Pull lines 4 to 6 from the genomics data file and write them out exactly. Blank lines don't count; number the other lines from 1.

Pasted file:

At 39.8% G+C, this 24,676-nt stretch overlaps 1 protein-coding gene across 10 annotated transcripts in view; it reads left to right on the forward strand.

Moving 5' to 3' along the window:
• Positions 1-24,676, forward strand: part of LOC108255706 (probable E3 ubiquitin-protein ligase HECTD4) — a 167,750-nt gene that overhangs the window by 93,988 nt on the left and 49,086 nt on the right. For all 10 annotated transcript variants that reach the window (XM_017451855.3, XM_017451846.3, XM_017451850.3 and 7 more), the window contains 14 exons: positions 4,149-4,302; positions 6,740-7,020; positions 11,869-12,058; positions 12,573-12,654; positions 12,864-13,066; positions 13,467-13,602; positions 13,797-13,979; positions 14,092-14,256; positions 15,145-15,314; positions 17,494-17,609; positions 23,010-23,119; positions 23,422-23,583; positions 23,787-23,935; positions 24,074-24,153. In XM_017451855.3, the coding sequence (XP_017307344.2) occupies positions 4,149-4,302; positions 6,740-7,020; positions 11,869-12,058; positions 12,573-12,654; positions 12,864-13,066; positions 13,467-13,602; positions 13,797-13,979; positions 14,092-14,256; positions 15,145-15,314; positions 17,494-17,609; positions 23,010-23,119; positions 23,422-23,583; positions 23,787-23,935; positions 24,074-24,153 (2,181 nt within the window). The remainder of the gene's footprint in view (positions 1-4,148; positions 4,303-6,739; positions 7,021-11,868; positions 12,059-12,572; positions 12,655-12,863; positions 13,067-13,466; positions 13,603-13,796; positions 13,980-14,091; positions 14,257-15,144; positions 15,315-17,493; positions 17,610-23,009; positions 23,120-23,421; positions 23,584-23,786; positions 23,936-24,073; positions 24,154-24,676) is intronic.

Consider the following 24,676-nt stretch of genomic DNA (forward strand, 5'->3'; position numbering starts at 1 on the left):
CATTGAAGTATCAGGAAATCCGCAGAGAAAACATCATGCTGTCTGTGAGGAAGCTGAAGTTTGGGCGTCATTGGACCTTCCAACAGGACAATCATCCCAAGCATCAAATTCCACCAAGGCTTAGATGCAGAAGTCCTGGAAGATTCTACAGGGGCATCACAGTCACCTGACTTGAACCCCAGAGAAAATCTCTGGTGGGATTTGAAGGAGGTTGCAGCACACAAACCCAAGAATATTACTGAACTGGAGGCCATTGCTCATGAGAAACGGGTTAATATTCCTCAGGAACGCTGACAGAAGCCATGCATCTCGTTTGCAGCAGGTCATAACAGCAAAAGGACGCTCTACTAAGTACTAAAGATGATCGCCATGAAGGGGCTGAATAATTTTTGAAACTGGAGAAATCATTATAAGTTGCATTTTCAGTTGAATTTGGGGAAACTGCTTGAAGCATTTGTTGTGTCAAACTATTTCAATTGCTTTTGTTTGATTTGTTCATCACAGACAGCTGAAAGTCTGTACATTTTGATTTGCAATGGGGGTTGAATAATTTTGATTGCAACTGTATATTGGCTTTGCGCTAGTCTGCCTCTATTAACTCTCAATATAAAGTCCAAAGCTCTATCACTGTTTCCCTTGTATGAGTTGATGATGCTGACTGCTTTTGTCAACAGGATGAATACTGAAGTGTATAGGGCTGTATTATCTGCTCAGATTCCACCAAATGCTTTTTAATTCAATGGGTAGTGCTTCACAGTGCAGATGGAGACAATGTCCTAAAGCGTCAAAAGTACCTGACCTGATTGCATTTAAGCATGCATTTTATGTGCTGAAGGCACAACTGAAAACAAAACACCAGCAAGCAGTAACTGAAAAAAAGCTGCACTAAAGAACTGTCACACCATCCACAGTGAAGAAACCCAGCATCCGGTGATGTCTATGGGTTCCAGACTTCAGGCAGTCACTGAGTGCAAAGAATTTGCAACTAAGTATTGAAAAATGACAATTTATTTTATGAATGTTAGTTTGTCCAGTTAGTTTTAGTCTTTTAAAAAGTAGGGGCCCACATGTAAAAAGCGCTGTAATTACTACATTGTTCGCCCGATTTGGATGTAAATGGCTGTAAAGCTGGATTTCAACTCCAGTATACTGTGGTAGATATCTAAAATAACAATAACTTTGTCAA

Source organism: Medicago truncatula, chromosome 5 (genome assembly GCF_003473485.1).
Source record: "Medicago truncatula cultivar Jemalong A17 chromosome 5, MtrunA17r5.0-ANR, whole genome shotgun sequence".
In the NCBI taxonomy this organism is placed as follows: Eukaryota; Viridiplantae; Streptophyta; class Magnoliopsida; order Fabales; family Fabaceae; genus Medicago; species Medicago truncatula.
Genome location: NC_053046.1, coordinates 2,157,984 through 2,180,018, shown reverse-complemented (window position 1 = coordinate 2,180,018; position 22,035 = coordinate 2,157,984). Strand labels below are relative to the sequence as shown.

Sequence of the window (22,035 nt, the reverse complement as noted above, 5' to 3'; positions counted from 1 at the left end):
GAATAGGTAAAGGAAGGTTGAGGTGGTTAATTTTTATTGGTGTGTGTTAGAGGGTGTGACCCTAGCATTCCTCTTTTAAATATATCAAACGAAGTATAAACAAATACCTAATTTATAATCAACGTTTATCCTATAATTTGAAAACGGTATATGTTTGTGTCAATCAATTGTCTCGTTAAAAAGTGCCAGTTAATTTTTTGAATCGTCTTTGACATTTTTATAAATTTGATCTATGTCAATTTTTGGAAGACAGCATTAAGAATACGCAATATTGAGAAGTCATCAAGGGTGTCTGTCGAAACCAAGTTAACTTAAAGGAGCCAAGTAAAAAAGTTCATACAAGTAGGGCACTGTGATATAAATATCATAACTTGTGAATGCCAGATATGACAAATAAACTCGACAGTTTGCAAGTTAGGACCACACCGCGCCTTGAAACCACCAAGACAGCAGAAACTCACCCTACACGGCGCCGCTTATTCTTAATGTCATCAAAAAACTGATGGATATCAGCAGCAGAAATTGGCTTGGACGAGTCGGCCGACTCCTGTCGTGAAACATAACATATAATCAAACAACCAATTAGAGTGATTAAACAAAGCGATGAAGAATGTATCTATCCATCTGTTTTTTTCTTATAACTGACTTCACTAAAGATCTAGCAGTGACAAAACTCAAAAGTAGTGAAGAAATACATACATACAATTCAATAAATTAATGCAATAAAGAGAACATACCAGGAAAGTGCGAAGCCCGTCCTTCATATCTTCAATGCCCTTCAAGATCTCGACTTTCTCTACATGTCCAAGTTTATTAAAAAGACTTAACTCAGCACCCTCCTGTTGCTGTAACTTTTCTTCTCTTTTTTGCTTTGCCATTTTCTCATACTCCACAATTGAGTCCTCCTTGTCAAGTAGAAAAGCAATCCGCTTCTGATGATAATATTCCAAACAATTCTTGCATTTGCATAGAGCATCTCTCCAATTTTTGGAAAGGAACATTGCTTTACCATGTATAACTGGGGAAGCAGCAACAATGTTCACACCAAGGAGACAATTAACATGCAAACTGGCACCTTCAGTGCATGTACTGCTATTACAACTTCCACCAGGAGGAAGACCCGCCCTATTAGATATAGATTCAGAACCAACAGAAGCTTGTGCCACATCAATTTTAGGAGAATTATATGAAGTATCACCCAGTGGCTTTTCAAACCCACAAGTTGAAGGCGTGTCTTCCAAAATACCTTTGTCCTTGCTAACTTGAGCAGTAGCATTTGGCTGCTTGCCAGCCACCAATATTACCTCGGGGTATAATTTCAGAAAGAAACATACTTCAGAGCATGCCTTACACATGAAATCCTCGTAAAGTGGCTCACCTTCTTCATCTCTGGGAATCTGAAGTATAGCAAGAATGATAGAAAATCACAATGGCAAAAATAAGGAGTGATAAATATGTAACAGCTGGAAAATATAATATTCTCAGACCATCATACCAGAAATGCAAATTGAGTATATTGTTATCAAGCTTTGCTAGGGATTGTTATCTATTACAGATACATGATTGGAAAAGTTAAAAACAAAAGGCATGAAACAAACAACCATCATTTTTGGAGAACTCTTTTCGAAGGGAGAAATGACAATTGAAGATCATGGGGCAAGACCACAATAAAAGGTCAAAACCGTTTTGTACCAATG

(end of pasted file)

Consider the following 24,676-nt stretch of genomic DNA (forward strand, 5'->3'; position numbering starts at 1 on the left):
CATTGAAGTATCAGGAAATCCGCAGAGAAAACATCATGCTGTCTGTGAGGAAGCTGAAGTTTGGGCGTCATTGGACCTTCCAACAGGACAATCATCCCAAGCATCAAATTCCACCAAGGCTTAGATGCAGAAGTCCTGGAAGATTCTACAGGGGCATCACAGTCACCTGACTTGAACCCCAGAGAAAATCTCTGGTGGGATTTGAAGGAGGTTGCAGCACACAAACCCAAGAATATTACTGAACTGGAGGCCATTGCTCATGAGAAACGGGTTAATATTCCTCAGGAACGCTGACAGAAGCCATGCATCTCGTTTGCAGCAGGTCATAACAGCAAAAGGACGCTCTACTAAGTACTAAAGATGATCGCCATGAAGGGGCTGAATAATTTTTGAAACTGGAGAAATCATTATAAGTTGCATTTTCAGTTGAATTTGGGGAAACTGCTTGAAGCATTTGTTGTGTCAAACTATTTCAATTGCTTTTGTTTGATTTGTTCATCACAGACAGCTGAAAGTCTGTACATTTTGATTTGCAATGGGGGTTGAATAATTTTGATTGCAACTGTATATTGGCTTTGCGCTAGTCTGCCTCTATTAACTCTCAATATAAAGTCCAAAGCTCTATCACTGTTTCCCTTGTATGAGTTGATGATGCTGACTGCTTTTGTCAACAGGATGAATACTGAAGTGTATAGGGCTGTATTATCTGCTCAGATTCCACCAAATGCTTTTTAATTCAATGGGTAGTGCTTCACAGTGCAGATGGAGACAATGTCCTAAAGCGTCAAAAGTACCTGACCTGATTGCATTTAAGCATGCATTTTATGTGCTGAAGGCACAACTGAAAACAAAACACCAGCAAGCAGTAACTGAAAAAAAGCTGCACTAAAGAACTGTCACACCATCCACAGTGAAGAAACCCAGCATCCGGTGATGTCTATGGGTTCCAGACTTCAGGCAGTCACTGAGTGCAAAGAATTTGCAACTAAGTATTGAAAAATGACAATTTATTTTATGAATGTTAGTTTGTCCAGTTAGTTTTAGTCTTTTAAAAAGTAGGGGCCCACATGTAAAAAGCGCTGTAATTACTACATTGTTCGCCCGATTTGGATGTAAATGGCTGTAAAGCTGGATTTCAACTCCAGTATACTGTGGTAGATATCTAAAATAACAATAACTTTGTCAA

Source organism: Medicago truncatula, chromosome 5 (genome assembly GCF_003473485.1).